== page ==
The Greek people have found themselves assailed from all sides to pay for a crisis of someone else’s making. They have protested in their hundreds of thousands against the austerity programme of cuts, mass redundancies and the fire sale of state assets, the proceeds of which would end up in the pockets of banks and bond holders.
A line-up of pundits and economists blithely playing the role of perverse doctors, declare that the Greeks will have to take ten years of pain to pay for the crisis. They point to the corrupt hiring practices for government posts, state ownership, tax avoidance as reasons for the Greek predicament.
What they don’t explain is, why in that case did the Celtic Tiger of Ireland collapse into near bankruptcy? Neither do they explain why the austerity demands would work for Greece whereas in Ireland, those policies have lead to a destruction of the growth that would have paid for its debts. They are strangely silent on the example of Ireland, which has done everything the ECB and the IMF demanded of it. In a sign that the Irish crisis is set to deepen, the Allied Irish Banks, one of the bailed out banks, has defaulted.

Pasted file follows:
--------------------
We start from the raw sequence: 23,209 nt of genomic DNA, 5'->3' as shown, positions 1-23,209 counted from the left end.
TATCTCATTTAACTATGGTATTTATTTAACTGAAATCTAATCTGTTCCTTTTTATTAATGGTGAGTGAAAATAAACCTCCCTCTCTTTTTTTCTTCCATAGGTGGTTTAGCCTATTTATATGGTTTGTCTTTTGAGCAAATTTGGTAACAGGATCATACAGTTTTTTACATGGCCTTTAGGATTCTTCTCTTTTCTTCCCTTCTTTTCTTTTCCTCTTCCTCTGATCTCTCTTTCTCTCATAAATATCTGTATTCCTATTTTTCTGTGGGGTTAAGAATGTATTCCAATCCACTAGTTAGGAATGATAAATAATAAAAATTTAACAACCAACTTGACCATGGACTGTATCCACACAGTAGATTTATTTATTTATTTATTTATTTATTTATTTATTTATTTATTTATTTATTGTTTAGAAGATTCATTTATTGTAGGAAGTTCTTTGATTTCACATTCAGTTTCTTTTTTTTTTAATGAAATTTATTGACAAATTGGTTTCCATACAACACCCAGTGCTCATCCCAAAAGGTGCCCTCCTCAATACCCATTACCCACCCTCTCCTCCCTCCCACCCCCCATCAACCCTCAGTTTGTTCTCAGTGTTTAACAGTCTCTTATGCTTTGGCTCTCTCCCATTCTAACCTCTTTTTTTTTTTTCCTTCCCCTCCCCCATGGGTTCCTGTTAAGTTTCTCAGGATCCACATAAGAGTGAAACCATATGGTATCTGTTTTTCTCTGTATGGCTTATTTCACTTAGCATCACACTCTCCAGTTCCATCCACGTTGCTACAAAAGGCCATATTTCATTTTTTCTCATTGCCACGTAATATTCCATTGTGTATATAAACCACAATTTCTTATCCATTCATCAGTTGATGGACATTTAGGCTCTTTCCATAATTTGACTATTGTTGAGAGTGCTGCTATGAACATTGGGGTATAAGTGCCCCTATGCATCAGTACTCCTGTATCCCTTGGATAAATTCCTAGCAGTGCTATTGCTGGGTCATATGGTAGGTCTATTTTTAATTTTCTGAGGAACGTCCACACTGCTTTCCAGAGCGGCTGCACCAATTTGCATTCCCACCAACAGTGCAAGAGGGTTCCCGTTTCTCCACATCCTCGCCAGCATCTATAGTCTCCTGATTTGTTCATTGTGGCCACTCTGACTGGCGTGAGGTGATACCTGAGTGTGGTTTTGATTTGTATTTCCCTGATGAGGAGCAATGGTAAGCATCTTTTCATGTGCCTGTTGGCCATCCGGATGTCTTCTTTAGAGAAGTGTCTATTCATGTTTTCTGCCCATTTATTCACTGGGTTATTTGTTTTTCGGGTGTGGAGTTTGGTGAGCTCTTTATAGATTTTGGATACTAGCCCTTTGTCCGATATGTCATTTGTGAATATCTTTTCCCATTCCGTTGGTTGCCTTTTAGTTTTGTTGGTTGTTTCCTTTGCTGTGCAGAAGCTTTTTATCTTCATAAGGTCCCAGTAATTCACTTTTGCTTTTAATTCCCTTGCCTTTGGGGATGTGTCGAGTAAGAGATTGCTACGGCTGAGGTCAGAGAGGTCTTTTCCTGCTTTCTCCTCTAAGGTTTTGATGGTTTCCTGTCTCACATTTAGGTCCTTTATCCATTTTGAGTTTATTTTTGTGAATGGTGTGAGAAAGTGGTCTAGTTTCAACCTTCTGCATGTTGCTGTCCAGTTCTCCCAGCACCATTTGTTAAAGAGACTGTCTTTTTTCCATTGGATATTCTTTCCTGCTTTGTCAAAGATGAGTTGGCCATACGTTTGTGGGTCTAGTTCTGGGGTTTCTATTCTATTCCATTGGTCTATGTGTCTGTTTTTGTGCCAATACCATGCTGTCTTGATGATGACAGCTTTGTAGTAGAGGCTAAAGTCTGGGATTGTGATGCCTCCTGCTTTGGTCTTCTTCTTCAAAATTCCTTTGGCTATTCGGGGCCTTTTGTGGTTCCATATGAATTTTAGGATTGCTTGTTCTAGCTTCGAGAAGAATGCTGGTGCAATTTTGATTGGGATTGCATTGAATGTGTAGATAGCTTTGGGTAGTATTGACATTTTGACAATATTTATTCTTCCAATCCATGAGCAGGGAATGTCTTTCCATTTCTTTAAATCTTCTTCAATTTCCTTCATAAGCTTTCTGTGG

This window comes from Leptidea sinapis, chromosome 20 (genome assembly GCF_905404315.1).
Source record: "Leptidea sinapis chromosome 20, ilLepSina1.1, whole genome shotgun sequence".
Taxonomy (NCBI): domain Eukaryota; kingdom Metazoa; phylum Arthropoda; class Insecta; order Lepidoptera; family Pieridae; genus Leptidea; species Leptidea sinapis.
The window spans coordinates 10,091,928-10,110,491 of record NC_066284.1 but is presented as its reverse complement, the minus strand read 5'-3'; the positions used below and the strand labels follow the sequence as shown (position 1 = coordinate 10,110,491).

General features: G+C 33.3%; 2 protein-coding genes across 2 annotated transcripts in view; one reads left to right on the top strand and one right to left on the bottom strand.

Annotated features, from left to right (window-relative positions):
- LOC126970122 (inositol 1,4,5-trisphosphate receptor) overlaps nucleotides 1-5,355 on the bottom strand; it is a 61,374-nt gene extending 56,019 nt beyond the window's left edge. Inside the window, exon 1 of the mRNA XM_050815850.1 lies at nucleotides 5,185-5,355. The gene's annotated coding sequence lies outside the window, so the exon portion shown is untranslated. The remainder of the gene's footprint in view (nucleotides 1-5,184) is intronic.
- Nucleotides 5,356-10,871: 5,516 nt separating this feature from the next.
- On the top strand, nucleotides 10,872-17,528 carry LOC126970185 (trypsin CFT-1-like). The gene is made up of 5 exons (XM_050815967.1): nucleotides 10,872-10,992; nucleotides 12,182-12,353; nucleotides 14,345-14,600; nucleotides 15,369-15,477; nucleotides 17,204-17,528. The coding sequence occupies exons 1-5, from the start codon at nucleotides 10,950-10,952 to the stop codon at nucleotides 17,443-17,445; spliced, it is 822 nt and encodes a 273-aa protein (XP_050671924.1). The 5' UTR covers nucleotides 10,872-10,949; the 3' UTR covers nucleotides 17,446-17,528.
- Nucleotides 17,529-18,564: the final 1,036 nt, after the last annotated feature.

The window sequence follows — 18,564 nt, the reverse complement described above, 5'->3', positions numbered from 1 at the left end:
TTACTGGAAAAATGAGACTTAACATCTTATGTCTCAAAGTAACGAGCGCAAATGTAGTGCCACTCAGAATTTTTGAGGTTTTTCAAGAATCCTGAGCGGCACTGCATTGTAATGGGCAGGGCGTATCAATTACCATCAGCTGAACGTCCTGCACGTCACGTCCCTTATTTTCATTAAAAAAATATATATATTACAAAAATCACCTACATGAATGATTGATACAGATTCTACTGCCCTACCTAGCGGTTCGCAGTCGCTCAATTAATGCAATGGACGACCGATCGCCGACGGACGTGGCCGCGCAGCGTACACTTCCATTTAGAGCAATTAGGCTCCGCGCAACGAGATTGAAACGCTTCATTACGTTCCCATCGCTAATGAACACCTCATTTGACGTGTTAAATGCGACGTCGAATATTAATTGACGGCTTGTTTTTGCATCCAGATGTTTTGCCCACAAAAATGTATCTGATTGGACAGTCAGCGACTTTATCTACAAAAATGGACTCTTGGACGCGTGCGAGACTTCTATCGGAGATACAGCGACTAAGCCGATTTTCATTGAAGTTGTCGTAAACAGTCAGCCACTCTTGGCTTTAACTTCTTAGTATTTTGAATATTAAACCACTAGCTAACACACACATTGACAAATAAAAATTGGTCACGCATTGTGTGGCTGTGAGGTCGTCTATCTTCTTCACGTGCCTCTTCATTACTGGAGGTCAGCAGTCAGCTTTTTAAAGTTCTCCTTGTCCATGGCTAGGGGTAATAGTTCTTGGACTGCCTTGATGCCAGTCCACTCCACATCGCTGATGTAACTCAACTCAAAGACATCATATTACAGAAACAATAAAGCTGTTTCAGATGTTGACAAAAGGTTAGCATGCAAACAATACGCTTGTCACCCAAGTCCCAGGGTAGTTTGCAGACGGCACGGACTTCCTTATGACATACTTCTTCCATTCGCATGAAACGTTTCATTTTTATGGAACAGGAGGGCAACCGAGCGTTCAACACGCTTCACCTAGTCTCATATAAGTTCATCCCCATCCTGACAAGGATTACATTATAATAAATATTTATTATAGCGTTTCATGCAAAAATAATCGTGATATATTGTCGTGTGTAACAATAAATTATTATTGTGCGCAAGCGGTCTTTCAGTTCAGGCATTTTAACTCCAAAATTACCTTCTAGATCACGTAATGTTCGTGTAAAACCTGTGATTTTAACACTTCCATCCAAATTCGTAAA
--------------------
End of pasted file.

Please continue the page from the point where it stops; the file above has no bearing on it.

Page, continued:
The Greek crisis is poised as a Mexican standoff between the Greek masses, the bond holders and banks, the CDS market, the IMF/ECB and their proxy, Greek PM George Papandreou.
George Papandreou has won his vote of confidence today and it is likely that he will be able to get a new austerity package through parliament. This will only be the first step, but as the Greek masses have made absolutely clear, the final say rests with them.